4. If you’re a first-time home buyer, consider a lower price point or a smaller home.
Rising rents have kept first-time home buyers searching for a new living space, but they need to be flexible – both with their home desires and budget.
“Budgets are changing to a lower price point to accommodate [the higher interest rates],” says Katie. “Unless they have a really reasonable rent, they’re still looking for something, just maybe not right now. Maybe in a year, taking their time a little more.”
Of course, homebuyers may want to consider buying a fixer-upper, though renovation and home improvement projects may take longer than usual to complete.
“Construction costs and just the ability to get anything done – is awful,” says Shannon. “Buyers don’t want to deal with it, and they’re willing to wait until they find a home that’s move-in ready.”
Therefore, you may be able to land a deal by buying a fixer-upper and waiting a bit longer for your new home to become your dream home. Katie has seen this trend in New York.
“New York is an older city and hasn’t been updated. The new builds now are so expensive. The price per square foot is astronomical, so what you’re getting in terms of space and storage isn’t what some of the older layouts and buildings are providing.”
Laurie, too, has seen issues with her interior design clients.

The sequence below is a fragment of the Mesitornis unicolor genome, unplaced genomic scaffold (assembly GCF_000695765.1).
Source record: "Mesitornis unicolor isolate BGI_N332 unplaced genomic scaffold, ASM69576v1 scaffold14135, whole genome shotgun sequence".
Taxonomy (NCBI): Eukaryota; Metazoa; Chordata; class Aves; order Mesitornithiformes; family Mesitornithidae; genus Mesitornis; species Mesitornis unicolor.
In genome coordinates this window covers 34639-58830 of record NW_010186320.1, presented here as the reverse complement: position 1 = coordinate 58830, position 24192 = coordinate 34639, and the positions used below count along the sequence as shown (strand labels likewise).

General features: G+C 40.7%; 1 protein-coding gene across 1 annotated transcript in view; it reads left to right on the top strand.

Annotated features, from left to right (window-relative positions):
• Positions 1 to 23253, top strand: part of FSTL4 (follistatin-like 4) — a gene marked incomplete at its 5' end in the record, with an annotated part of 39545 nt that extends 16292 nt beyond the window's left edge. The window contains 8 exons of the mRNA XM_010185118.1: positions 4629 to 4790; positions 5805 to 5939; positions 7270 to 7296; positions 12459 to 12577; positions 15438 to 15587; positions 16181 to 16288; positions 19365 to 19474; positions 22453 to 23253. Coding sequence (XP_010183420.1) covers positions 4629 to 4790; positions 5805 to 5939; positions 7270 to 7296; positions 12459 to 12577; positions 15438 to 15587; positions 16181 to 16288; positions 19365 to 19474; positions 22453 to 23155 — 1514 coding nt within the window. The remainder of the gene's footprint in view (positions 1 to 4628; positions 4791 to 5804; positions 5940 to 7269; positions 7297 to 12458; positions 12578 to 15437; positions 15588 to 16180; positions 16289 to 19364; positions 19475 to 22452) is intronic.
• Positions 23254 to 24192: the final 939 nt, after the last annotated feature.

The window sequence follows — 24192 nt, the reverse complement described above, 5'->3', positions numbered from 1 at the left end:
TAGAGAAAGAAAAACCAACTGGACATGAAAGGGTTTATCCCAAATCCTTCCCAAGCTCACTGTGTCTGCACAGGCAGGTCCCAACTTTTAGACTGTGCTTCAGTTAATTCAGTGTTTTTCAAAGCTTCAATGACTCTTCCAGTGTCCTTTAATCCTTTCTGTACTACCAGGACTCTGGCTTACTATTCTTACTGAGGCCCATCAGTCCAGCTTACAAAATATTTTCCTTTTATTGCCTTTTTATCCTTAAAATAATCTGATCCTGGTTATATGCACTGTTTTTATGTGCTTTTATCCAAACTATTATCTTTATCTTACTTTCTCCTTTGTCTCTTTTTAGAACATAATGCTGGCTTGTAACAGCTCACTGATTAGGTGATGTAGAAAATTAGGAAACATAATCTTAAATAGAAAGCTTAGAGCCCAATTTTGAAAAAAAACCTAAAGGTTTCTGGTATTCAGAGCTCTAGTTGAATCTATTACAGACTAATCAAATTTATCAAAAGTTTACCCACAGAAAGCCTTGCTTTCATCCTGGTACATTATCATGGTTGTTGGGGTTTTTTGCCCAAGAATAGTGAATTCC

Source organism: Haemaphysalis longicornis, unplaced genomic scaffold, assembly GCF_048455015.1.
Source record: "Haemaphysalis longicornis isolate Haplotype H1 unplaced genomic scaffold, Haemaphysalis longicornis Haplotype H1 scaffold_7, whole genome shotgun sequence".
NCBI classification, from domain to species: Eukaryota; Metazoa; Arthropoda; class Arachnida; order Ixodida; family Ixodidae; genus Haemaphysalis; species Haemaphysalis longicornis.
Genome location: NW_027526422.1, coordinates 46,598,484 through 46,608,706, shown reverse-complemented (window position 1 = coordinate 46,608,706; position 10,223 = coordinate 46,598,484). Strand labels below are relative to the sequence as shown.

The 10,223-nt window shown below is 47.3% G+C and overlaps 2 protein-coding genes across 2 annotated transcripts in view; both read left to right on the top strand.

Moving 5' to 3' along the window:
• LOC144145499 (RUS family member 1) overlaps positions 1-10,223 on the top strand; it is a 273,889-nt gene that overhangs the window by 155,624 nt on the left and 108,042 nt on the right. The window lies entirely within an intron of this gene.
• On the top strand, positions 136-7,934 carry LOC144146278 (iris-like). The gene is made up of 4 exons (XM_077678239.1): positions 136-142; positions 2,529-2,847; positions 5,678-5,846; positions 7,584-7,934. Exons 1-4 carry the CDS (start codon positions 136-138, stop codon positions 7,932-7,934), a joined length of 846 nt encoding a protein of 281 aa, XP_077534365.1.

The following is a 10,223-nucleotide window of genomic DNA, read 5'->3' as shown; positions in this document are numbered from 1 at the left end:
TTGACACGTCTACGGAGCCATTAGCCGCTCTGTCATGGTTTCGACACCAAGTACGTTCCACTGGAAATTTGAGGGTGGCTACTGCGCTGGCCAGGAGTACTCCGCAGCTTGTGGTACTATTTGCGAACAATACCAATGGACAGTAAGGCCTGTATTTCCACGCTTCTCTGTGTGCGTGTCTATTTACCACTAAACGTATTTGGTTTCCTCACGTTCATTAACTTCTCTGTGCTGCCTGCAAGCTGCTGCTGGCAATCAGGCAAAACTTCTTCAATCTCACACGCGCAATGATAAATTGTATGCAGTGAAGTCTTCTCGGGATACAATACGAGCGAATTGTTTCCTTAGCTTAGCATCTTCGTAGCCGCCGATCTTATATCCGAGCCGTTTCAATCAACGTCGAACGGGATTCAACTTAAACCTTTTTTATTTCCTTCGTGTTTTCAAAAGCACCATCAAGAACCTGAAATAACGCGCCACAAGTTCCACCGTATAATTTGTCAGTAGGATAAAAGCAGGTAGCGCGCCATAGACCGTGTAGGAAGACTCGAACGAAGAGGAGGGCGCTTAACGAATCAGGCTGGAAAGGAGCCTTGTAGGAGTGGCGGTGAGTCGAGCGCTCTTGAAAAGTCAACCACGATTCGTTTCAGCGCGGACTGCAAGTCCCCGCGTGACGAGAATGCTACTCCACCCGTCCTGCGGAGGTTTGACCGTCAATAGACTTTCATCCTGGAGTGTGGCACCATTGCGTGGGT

“The supply is tough. I did my own renovation when I moved in here just a year ago, and it was a miracle I could find a contractor to raise two ceilings.”
5. Don’t be overwhelmed by home improvement projects.
Some of Katie’s buyers see their home’s 10-year trajectory and are willing to wait sometime to move in. Solomon has seen his clients ponder home improvement projects when buying a home and has provided guidance where possible.
“While I’m not an interior designer, I try to suggest areas that they can improve right away that’ll make a difference.”
Solomon also breaks down the potential home improvement projects, so they don’t seem overwhelming to the buyer.
“There are things that they can work on over the years as they occupy the residence.”
Considering selling your home in 2023?
The one thing home sellers need to do is be smart about their home improvement projects. As an interior designer, Laurie sees issues when sellers take short cuts on projects prior to resale.
“Let’s face it – when you’re renovating for resale, you’re not going to put the finest of the fine in there,” says Laurie. “What I found frustrating as a buyer was – sellers had just renovated the kitchen and bath, but done builder spec improvements. So I was going to have to rip that out and pay for renovations.”
What Laurie found far more appealing was buying a home with updated systems.
“Homeowners had just replaced brand-new heating and air,” says Laurie. “They had a state-of-the-art gas range in the kitchen and a water purification system, so I didn’t have to go back and put money into the infrastructure. I would much rather buy those value items than whatever tile they thought was pretty on the backsplash.”